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   Toy Tales at The Cartoon Museum
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   Toy Tales    (09.07.10)

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   This week, The Hound made an 1100mile round-trip to London where,
   amongst other things, he took in the opening night of a brand new
   animation exhibition at The Cartoon Museum, in Little Russell Street.

   Toy Tales features a collection of production artwork and models
   from some of the UK's most famous animated productions, with the
   centerpiece being a mouthwatering collection of wonders from the
   SmallFilms stable, and as you can imagine, 'twas a joy to behold.
   
   Visitors are welcomed by an amazing Clangers set display, with our
   pink piping pals presented on their moon, gathered around a skyboat.
   Yep. Clangers. And a skyboat. In a real life, just as they were during
   the original production, right before your eyes. And if you can steer
   your eyes away from that, there's an equally thrilling display case
   close by, wherein sits Bagpuss, the original sagpuss, baggy
   and yearning for you give him the very biggest hug. There are
   also some framed setups from Ivor the Engine that are of equal
   and unbridled delight. Their muted colours, painted on board,
   immediately transport you to that oh-so-grey, but never grim,
   imaginary corner of Wales.

    "Noggin the Nog"  image copyright Oliver Postgate and Peter Firmin
    Oliver Postgate and Peter Firmin

   But although it's these first exhibits that will draw the most obvious
   comment, The Hound found himself even more dazzled and beguiled
   by the stunning selection of artwork from Noggin the Nog that follows
   on from them. These are pure gold. Great brooding seascapes, 
   and roiling grey skies suck the viewer in to that weathered Nordic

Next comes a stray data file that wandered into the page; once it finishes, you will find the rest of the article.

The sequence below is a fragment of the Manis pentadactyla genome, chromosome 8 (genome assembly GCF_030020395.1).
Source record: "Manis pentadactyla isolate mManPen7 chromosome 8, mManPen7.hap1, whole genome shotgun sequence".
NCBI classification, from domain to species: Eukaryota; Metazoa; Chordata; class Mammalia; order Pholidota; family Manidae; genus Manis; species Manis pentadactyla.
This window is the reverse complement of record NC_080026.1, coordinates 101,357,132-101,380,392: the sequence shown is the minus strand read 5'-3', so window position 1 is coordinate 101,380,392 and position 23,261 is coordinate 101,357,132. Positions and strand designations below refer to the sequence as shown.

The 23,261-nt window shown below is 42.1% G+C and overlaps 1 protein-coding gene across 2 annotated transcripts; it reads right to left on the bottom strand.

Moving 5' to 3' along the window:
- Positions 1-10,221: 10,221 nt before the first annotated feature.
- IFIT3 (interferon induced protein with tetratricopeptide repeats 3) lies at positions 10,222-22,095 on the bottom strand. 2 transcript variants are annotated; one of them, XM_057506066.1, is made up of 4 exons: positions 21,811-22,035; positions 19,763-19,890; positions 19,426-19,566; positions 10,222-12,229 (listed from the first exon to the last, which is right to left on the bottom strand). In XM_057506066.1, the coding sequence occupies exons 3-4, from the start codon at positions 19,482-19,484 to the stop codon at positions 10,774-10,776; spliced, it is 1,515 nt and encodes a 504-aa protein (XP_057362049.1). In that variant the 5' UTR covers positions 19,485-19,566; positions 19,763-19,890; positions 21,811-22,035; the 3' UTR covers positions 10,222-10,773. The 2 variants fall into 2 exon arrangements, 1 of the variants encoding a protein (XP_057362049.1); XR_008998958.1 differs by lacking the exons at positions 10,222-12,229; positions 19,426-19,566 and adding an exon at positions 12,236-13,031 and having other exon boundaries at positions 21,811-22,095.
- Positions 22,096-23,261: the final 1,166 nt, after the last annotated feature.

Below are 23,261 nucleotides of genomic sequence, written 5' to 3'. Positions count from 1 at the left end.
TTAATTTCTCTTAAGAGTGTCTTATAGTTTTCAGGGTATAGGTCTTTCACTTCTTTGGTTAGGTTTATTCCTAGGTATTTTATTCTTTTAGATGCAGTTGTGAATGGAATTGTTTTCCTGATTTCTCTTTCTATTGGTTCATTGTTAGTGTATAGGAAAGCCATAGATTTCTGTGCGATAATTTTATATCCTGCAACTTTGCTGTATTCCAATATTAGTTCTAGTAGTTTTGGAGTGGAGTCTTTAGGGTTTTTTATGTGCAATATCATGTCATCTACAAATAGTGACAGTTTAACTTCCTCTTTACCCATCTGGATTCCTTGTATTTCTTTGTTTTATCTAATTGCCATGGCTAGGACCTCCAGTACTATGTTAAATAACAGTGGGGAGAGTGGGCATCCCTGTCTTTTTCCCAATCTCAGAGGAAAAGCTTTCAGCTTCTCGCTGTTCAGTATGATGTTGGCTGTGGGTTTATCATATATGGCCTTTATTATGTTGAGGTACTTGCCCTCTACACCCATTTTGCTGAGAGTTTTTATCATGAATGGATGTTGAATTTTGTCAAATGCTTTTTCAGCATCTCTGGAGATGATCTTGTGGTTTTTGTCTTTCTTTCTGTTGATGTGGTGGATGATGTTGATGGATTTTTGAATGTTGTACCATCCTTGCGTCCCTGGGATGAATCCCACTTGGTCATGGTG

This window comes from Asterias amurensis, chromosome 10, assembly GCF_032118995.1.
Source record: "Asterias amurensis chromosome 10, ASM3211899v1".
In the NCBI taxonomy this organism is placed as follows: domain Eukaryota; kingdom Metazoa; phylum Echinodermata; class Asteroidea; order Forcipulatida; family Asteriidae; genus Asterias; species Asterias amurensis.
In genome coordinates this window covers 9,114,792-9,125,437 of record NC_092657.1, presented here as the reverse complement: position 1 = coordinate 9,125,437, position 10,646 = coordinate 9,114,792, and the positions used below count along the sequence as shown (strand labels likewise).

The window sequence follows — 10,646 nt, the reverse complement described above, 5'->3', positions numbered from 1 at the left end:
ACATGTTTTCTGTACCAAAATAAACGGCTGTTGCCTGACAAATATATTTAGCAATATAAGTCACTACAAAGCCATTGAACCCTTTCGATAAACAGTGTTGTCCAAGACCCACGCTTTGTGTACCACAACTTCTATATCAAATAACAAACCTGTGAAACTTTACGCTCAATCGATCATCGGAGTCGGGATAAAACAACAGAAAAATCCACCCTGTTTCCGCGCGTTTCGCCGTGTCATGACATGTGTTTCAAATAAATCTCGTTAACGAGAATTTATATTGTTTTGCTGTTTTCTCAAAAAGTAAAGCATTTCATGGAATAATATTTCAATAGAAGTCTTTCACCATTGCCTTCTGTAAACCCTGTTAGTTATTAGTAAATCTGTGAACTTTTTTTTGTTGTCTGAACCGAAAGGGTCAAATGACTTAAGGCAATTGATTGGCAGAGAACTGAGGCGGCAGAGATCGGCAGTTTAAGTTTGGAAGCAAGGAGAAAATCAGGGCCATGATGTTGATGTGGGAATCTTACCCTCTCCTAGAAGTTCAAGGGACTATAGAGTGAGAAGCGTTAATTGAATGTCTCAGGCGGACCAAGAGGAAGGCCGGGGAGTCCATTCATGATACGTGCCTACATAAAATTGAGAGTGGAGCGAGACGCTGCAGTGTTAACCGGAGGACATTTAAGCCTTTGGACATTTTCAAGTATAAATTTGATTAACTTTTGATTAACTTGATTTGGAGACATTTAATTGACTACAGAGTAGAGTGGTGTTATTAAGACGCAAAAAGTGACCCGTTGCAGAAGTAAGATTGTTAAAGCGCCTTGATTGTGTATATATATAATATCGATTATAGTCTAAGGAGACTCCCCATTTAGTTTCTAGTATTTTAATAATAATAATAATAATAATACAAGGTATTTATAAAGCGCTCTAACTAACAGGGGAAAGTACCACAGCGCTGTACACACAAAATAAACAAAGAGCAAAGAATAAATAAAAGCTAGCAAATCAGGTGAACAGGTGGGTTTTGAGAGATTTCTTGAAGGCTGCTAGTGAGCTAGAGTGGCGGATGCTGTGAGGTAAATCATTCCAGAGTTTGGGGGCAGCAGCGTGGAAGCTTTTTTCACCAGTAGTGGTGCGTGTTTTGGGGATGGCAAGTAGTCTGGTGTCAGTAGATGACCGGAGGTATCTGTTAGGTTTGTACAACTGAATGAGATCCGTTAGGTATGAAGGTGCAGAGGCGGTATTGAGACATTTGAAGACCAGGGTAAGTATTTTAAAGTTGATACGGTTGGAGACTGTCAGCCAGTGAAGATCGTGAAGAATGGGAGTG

realm. Here are the Nogs on their boat, riding the storm-lashed
   seas. And here they are again, in a cave, with their torches
   lighting up the dark. The artwork has an internal glow that
   illuminates the viewer. Oh, why aren't there prints of these
   available?!

   The exhibition moves on to still more SmallFilms in the shape of
   some behind-the-scenes Pogles photos before allowing other UK
   studios and creators to take the stage. Thus we have some
   wobbling wonderful Roobarb originals from Bob Godfrey, followed
   by some Morph art, and some Wallace & Gromit prints and comic
   art, there are a couple of DangerMouse cels, items from
   The Snowman and Father Christmas and several cels from
   "Famous Fred", Keith Chapman's original character art pitches
   for Bob the Builder, and a script-to-film look at Peppa Pig. Oh,
   and squeezed in amongst all this is a glorious display case
   containing the indomitable, boom-booming brilliance of an
   original Basil Brush  - Well, he-llo!

   As for the whole opening night experience, it has to be said it
   was hot, although not altogether in the best of ways. London has
   been in the grip of a relentless, sweltering heatwave and consequently,
   the Museum was stifling. There were cartoonists, animators and
   hangers-on alike wafting the oxygen-free air with whatever item
   they had to hand, and The Hound was soon completely overheated.
   He was just making a bid for the exit in search of some relief, when
   the museum founder, Oliver Preston jumped up on a table right in
   in front of him and welcomed the night's most special guest. 
   No, not me, silly. It was the great Peter Firmin himself. And
   moments later he was on the same low table, Clanger
   in hand, inches away from The Hound as he recounted his
   small endeavours in that Kentish barn and how strange it was
   that he had
come to pass in to the annals of our animation
   history. What a sweet sweaty thrill!

   Toy Tales, too, is a thrill. It inhabits quite a small space, but there
   are still over 100 items on display. And, yes, you can point out
   that it's highlighting just a few family favourites whilst omitting great 
   chunks of our animated history. But who cares? It's simply a joy to
   see this kind of material up close. Plus there are the permanent
   gallery delights to savour alongside this temporary exhibition;
   wonderful prints from Hogarth and Gillray, Ronald Searle originals,
   Steve Bell, Jak and so many more.

   Toy Tales runs at The Cartoon Museum, 35 Little Russell Street,
   London WC1A 2HH from 7th July to 5th September 2010. The
   museum itself is dedicated to preserving the best of British cartoons,
   caricatures, comics and animation, and it's always worth a visit,
   when you're in town...
       
                                                      More: The Cartoon Museum

   

 


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